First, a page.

February 22, 2013
The NYU Silver School of Social Work has expanded its global learning opportunities by offering study abroad courses in the Dominican Republic, Costa Rica, Argentina, Italy, and Mexico. In January, students from the Silver School participated in a pilot course taught in Buenos Aires, Argentina.
Students were able to apply to one of two three-week, three-credit courses developed under the guidance of Mary McKay, director of the McSilver Institute for Poverty Policy and Research -- Macro: Social Justice and Systemic Change from a Global Perspective taught by McSilver Deputy Director Gary Parker and Micro: Global Health Mental Health Care Practice taught by McSilver Senior Research Coordinator Gisselle Pardo. The macro class delved into social movements in the United States and Argentina, community organizing, and the process of creating social change. Elements of the class drew from multiple backgrounds such as public health, history, and social work. The micro course examined key issues in global mental health among impoverished populations. It explored the challenges of providing culturally appropriate evidence-based interventions in resource poor settings.
Saloni Sethi, MSW '13, who registered for the macro course, explained that students had the opportunity to draw comparisons between the United States and Argentina. Sethi noticed two dominant parallels related to the country's socio-economic context. "In Argentina, there is free healthcare for everybody. It's a different reality that changes your whole life." She also noted that voting is mandatory.
Part of the course involved local site visits, and Sethi noted a particularly inspiring effort on the part of one Argentinian woman at a food pantry. The food pantry, known as El Comedor or Los Piletones, is run under the organization Fundacion Margaritas Barrientos, started by a woman named Margarita. What began as Margarita feeding local children in her neighborhood grew to providing food daily to over 1,500 community members. Fundacion Margaritas Barrientos also provides medical care, dental care, job training, and daycare.
"It's all volunteers," Sethi described. "It's a massive operation." Margarita's work has been so successful that people from other communities have begun to move to the town to access services.
"Students spent time in the field, seeing health care delivery in action," said Parker. "It was a great way to build off of class lectures and allows for a fuller understanding of Argentine social service systems. It also facilitates cultural immersion. Being engaged in the community allows students to learn about interventions that are appropriate to that culture."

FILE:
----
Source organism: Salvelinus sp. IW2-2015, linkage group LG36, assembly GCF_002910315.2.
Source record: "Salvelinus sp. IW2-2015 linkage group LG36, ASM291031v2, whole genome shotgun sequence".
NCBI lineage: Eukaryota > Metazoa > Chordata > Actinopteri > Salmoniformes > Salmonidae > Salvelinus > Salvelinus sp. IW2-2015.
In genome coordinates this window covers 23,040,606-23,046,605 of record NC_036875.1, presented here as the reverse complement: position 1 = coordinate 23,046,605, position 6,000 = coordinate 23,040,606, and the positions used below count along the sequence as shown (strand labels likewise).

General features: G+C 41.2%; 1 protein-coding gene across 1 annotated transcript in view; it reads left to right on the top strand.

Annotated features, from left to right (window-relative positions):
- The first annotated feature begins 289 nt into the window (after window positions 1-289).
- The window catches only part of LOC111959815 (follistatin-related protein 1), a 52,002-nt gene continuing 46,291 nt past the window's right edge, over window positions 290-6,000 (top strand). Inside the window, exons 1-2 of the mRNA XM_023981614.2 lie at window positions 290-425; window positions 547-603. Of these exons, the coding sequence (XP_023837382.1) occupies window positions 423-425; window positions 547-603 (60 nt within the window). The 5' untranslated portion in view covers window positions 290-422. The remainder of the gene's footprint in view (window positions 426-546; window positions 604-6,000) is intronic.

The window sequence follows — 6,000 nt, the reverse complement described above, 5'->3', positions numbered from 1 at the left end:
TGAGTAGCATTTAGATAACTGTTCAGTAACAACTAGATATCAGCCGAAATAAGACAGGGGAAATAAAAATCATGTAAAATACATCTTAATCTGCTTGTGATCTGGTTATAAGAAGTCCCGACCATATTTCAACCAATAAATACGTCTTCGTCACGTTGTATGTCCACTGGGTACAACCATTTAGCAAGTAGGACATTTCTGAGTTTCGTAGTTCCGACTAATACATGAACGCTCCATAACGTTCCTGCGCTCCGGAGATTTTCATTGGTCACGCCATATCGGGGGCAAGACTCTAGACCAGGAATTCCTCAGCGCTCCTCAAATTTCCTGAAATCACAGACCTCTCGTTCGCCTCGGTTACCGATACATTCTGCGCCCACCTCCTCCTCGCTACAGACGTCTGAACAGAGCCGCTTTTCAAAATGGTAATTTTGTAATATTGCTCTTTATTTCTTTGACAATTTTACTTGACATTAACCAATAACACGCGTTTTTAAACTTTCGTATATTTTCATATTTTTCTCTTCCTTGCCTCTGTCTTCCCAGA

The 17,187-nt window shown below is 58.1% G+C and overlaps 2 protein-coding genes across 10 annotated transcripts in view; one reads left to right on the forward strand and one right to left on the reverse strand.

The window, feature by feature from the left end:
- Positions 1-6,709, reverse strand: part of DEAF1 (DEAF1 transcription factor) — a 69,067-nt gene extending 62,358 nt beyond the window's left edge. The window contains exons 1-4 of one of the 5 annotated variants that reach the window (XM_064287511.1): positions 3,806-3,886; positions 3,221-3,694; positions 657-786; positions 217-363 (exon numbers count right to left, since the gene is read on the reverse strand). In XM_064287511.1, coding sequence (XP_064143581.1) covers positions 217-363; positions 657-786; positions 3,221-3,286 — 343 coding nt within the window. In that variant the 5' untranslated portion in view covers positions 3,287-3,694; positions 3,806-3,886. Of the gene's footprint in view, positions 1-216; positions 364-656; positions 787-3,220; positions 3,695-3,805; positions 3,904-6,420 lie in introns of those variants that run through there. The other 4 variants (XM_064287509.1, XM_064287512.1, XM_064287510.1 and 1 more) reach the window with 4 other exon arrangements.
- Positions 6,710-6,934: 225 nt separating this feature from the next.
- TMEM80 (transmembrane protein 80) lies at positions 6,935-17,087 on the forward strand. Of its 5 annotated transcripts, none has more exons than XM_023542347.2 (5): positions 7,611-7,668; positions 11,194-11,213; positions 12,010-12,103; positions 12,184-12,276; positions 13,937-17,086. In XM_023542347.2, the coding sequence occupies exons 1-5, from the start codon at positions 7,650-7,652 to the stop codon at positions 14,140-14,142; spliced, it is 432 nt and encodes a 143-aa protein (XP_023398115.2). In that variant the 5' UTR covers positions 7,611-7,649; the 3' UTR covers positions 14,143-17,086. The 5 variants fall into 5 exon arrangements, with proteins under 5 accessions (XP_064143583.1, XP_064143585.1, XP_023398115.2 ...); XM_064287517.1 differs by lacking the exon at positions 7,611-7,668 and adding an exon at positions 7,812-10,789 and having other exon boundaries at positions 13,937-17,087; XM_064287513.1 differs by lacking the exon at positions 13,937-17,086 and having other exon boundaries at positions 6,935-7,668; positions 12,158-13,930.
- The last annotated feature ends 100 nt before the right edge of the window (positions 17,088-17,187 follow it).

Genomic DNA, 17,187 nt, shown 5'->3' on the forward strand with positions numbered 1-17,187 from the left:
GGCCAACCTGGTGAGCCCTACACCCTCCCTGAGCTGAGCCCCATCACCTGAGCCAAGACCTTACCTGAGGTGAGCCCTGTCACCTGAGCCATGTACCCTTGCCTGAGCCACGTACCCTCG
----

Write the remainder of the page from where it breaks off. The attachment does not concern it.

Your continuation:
Students in the macro and micro classes had separate lectures and site visits, but also had some opportunities for shared learning experiences, such as visiting two hospitals together: Hospital Paroissien de La Matanza. Students heard from doctors, social workers, and other health and mental health care providers in Argentina on art therapy, health policy, and social movements. Additionally, students went on a graffiti tour and witnessed how street art connects political activism and history.
Parker discussed the importance of the macro and micro connection, drawing on the site visits, particularly Margarita's work at El Comedor. "You had a member of the community who identified a need and actively organized to develop an intervention to address that need," he emphasized. "It's a wonderful example of successful grassroots organizing."
Throughout the course, students gathered information from site visits, research, and by asking Argentinians familiar with the community, such as doctors, nurses, social workers, and tour guides. At the end of the class, students in groups of four presented on either macro and micro issues in Buenos Aires. Sethi's chosen topic was human trafficking. "This course enabled us to clearly see the connection between macro and micro social work practice," she illustrated. "Our final project identified a growing social problem in Argentina and dove into the challenges of developing a successful intervention." Presentations were also made on the Dirty War in Argentina and on modern concerns, such as immigration.
"It's different seeing things in person as opposed to a textbook and in a classroom," she said. "It tells a different story."
Studying abroad can provide students at NYU Silver the opportunity to study social work through a different cultural lens, but students often end up learning much about themselves. Sethi said that although not speaking Spanish proved difficult for her at times during the trip, she believes that being the "foreigner" can be a good learning opportunity for students and make them better social workers. She explained, "In school, we can sometimes talk about clients as 'other.' We can see how clients, particularly immigrants, must feel being a stranger in a strange land."
Parker echoed his students in that it was not only a learning opportunity for them, but for him as an instructor embarking on a new territory: immersing yourself in a new culture and trying to draw lessons important to social work. He said, "I was incredibly inspired by the political and civic engagement of the people in Argentina, by their continual ability to mobilize large amounts of people to respond to injustice."
A lesson he feels is important to students, and anyone visiting another country is to "embrace the local culture rather than expect it to conform to your expectations." He also noted that he hoped the course will be offered again next year. He shared that he was working with McKay and Pardo to adapt the course based on student feedback.
Sethi encourages students interested in studying abroad to speak to students who have taken advantage of these opportunities. She noted, "I think they would be pleasantly surprised."
Learn more about NYU Silver's global learning opportunities.
By Rachel McCroy, MSW '13